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Family and Community Influences on Health and Socioeconomic Status: Sibling Correlations Over the Life Course

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  • Mazumder Bhashkar

    (Federal Reserve Bank of Chicago)

Abstract

This paper presents new estimates of sibling correlations in health and socioeconomic outcomes over the life course in the U.S. Sibling correlations provide an omnibus measure of the importance of all family and community influences. I find that sibling correlations in a range of health and socioeconomic outcomes start quite high at birth and remain high over the life course. The sibling correlation in birth weight is estimated to be 0.5. Sibling correlations in test scores during childhood are as high as 0.6. Sibling correlations in adult men’s wages are also around 0.5. Decompositions provide suggestive evidence on which pathways may account for the gradients in health and SES by family background. For example, sibling correlations in cognitive skills and non-cognitive skills during childhood are lower controlling for family income. Similarly, parent education levels can account for a sizable portion of the correlation in adult health status among brothers.

Suggested Citation

  • Mazumder Bhashkar, 2011. "Family and Community Influences on Health and Socioeconomic Status: Sibling Correlations Over the Life Course," The B.E. Journal of Economic Analysis & Policy, De Gruyter, vol. 11(3), pages 1-23, September.
  • Handle: RePEc:bpj:bejeap:v:11:y:2011:i:3:n:1
    DOI: 10.2202/1935-1682.2876
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    References listed on IDEAS

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    1. Schnitzlein, Daniel D., 2014. "How Important Is the Family? Evidence from Sibling Correlations in Permanent Earnings in the USA, Germany, and Denmark," EconStor Open Access Articles and Book Chapters, ZBW - Leibniz Information Centre for Economics, pages 69-89.
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    Cited by:

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    2. Elisabeth Bügelmayer & Daniel D. Schnitzlein, 2018. "Is it the family or the neighborhood? Evidence from sibling and neighbor correlations in youth education and health," The Journal of Economic Inequality, Springer;Society for the Study of Economic Inequality, vol. 16(3), pages 369-388, September.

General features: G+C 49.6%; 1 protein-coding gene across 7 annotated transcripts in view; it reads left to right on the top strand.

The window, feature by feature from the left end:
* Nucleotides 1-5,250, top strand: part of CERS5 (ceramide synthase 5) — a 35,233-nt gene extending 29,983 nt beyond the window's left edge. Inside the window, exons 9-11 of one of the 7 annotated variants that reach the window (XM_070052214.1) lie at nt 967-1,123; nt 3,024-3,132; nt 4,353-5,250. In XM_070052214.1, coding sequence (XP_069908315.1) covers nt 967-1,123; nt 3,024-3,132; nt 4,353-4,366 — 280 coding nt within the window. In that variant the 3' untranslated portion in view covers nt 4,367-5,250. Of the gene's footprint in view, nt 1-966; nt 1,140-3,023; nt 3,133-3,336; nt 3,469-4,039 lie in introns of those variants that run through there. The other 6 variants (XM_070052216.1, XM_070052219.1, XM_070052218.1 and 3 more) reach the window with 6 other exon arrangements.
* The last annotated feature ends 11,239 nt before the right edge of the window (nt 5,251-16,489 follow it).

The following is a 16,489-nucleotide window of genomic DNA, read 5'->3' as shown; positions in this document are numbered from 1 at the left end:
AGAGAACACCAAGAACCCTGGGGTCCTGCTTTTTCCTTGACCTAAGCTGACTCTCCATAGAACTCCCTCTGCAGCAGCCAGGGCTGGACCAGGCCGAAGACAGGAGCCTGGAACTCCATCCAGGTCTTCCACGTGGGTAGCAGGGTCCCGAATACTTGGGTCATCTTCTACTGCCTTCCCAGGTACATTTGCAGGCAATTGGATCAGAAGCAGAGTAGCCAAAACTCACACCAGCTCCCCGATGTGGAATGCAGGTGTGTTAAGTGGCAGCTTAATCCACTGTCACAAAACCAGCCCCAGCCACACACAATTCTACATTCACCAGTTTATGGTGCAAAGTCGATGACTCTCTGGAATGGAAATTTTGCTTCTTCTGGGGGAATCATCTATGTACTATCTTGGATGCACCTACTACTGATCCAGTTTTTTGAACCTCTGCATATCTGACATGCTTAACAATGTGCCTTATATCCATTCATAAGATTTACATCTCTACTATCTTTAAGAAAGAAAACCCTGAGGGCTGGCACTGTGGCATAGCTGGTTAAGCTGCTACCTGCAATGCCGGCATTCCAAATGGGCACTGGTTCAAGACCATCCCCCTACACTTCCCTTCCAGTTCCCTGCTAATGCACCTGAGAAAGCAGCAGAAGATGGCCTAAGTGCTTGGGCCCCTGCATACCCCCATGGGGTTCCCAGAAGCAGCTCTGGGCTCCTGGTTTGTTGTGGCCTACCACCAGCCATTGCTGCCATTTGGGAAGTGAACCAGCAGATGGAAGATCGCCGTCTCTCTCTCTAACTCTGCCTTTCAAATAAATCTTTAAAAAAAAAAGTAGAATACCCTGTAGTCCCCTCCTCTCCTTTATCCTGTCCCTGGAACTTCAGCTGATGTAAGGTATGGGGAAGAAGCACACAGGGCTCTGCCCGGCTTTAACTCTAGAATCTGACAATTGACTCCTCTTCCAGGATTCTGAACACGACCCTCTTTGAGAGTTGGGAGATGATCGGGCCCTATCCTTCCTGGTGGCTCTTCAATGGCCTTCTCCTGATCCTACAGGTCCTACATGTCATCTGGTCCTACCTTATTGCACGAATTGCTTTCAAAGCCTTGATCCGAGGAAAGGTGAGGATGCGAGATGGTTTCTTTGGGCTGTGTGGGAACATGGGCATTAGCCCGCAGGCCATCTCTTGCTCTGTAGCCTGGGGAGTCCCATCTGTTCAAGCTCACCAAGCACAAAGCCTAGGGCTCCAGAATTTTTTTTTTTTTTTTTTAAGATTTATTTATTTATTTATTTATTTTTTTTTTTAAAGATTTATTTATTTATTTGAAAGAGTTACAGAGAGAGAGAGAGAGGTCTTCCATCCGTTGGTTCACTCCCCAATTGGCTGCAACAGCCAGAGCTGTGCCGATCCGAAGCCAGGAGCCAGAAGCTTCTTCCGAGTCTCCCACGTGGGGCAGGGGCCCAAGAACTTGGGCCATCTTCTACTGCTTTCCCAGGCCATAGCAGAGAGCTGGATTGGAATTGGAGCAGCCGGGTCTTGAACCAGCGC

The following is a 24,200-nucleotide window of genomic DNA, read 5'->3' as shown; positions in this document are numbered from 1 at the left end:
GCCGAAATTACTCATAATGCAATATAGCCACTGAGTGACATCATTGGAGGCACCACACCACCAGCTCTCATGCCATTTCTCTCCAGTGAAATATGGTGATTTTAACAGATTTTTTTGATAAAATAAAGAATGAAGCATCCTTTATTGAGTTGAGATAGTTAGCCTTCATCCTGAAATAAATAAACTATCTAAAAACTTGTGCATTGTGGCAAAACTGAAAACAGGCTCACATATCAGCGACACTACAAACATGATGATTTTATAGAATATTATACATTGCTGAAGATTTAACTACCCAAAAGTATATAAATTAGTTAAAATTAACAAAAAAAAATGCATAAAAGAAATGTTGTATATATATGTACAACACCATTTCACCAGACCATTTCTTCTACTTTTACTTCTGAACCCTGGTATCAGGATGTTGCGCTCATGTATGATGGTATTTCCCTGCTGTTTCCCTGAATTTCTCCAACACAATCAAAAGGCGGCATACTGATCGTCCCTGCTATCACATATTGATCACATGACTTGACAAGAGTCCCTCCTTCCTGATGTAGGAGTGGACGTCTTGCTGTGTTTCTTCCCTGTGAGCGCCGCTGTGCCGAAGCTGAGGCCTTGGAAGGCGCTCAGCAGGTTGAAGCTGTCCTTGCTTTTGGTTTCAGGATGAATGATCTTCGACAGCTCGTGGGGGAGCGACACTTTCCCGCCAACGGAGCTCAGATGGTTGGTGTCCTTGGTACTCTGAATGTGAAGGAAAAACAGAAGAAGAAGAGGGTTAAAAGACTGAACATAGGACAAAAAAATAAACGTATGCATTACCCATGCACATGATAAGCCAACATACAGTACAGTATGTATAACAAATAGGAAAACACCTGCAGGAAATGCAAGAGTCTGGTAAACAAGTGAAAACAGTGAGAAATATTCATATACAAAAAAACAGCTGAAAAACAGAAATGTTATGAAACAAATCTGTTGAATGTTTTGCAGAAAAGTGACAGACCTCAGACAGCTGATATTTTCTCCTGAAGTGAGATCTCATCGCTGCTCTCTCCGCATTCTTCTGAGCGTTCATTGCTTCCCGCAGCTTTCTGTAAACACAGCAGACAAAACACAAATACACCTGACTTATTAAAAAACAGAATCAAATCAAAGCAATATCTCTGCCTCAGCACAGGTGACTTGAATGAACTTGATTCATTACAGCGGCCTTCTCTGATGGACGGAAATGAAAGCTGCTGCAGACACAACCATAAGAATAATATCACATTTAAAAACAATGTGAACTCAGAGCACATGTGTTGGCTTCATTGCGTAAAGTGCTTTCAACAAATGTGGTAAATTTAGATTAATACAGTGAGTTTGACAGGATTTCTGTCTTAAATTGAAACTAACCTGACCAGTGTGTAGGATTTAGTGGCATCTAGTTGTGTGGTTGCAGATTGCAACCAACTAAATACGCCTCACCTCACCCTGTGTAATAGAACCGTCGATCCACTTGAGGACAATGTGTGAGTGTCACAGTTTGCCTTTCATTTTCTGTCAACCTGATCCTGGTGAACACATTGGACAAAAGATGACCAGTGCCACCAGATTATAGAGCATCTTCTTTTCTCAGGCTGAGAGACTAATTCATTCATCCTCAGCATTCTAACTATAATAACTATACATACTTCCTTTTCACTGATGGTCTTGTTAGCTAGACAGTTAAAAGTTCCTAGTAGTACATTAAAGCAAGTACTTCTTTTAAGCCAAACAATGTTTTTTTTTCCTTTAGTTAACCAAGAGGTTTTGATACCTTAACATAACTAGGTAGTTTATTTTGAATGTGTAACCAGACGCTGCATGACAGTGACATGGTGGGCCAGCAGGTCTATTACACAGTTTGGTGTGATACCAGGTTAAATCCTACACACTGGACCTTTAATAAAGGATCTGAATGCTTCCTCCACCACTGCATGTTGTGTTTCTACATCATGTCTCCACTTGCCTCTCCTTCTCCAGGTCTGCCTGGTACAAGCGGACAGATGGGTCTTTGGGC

3. Timothy J. Halliday & Bhashkar Mazumder, 2017. "An Analysis of Sibling Correlations in Health using Latent Variable Models," Health Economics, John Wiley & Sons, Ltd., vol. 26(12), pages 108-125, December.
    4. Björklund, Anders & Jäntti, Markus, 2012. "How important is family background for labor-economic outcomes?," Labour Economics, Elsevier, vol. 19(4), pages 465-474.
    5. Schnitzlein, Daniel D., 2014. "How Important Is the Family? Evidence from Sibling Correlations in Permanent Earnings in the USA, Germany, and Denmark," EconStor Open Access Articles and Book Chapters, ZBW - Leibniz Information Centre for Economics, pages 69-89.
    6. Silke Anger & Daniel D. Schnitzlein, 2017. "Cognitive skills, non-cognitive skills, and family background: evidence from sibling correlations," Journal of Population Economics, Springer;European Society for Population Economics, vol. 30(2), pages 591-620, April.
    7. Jones, Sam, 2016. "How does classroom composition affect learning outcomes in Ugandan primary schools?," International Journal of Educational Development, Elsevier, vol. 48(C), pages 66-78.
    8. Karin Hederos Eriksson & Randi Hjalmarsson & Matthew J. Lindquist & Anna Sandberg, 2016. "The importance of family background and neighborhood effects as determinants of crime," Journal of Population Economics, Springer;European Society for Population Economics, vol. 29(1), pages 219-262, January.
    9. Paul Anand & Jere R. Behrman & Hai?Anh H. Dang & Sam Jones, 2019. "Does sorting matter for learning inequality?: Evidence from East Africa," WIDER Working Paper Series wp-2019-110, World Institute for Development Economic Research (UNU-WIDER).
    10. Emily Oster, 2013. "Unobservable Selection and Coefficient Stability: Theory and Validation," NBER Working Papers 19054, National Bureau of Economic Research, Inc.
    11. Evelina Björkegren & Mikael Lindahl & Mårten Palme & Emilia Simeonova, 2022. "Pre- and Post-Birth Components of Intergenerational Persistence in Health and Longevity: Lessons from a Large Sample of Adoptees," Journal of Human Resources, University of Wisconsin Press, vol. 57(1), pages 112-142.
    12. Schoeni Robert F. & Buchmueller Thomas C. & Freedman Vicki A., 2011. "Socioeconomic Status and Health Over the Life Course and Across Generations: Introduction to a Special Issue and Overview of a Unique Data Resource," The B.E. Journal of Economic Analysis & Policy, De Gruyter, vol. 11(3), pages 1-10, December.
    13. Bhashkar Mazumder, 2018. "Intergenerational Mobility in the United States: What We Have Learned from the PSID," The ANNALS of the American Academy of Political and Social Science, , vol. 680(1), pages 213-234, November.
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    15. Carsten Andersen, 2021. "Intergenerational health mobility: Evidence from Danish registers," Health Economics, John Wiley & Sons, Ltd., vol. 30(12), pages 3186-3202, December.

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